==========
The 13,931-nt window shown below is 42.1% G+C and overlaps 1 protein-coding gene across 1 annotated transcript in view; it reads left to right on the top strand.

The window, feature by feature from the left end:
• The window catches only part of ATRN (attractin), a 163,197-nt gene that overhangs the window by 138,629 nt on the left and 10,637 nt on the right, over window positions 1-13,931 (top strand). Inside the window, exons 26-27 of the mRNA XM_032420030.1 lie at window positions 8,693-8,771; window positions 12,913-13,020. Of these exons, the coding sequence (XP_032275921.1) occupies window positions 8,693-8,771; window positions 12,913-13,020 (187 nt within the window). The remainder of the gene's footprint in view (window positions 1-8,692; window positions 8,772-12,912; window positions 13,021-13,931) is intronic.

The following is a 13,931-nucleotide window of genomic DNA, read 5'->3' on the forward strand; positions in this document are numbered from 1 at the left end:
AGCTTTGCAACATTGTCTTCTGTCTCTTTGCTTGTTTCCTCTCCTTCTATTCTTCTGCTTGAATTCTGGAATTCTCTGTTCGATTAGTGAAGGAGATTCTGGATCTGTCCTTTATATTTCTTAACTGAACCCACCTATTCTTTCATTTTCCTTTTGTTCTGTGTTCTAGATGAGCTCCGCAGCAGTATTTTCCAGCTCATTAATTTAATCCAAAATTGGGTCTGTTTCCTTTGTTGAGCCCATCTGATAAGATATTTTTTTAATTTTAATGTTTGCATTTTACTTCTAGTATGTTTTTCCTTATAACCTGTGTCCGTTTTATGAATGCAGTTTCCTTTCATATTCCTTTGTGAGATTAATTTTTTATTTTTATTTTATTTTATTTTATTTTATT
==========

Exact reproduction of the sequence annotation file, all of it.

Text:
The 13,931-nt window shown below is 42.1% G+C and overlaps 1 protein-coding gene across 1 annotated transcript in view; it reads left to right on the top strand.

The window, feature by feature from the left end:
• The window catches only part of ATRN (attractin), a 163,197-nt gene that overhangs the window by 138,629 nt on the left and 10,637 nt on the right, over window positions 1-13,931 (top strand). Inside the window, exons 26-27 of the mRNA XM_032420030.1 lie at window positions 8,693-8,771; window positions 12,913-13,020. Of these exons, the coding sequence (XP_032275921.1) occupies window positions 8,693-8,771; window positions 12,913-13,020 (187 nt within the window). The remainder of the gene's footprint in view (window positions 1-8,692; window positions 8,772-12,912; window positions 13,021-13,931) is intronic.

The following is a 13,931-nucleotide window of genomic DNA, read 5'->3' on the forward strand; positions in this document are numbered from 1 at the left end:
AGCTTTGCAACATTGTCTTCTGTCTCTTTGCTTGTTTCCTCTCCTTCTATTCTTCTGCTTGAATTCTGGAATTCTCTGTTCGATTAGTGAAGGAGATTCTGGATCTGTCCTTTATATTTCTTAACTGAACCCACCTATTCTTTCATTTTCCTTTTGTTCTGTGTTCTAGATGAGCTCCGCAGCAGTATTTTCCAGCTCATTAATTTAATCCAAAATTGGGTCTGTTTCCTTTGTTGAGCCCATCTGATAAGATATTTTTTTAATTTTAATGTTTGCATTTTACTTCTAGTATGTTTTTCCTTATAACCTGTGTCCGTTTTATGAATGCAGTTTCCTTTCATATTCCTTTGTGAGATTAATTTTTTATTTTTATTTTATTTTATTTTATTTTATT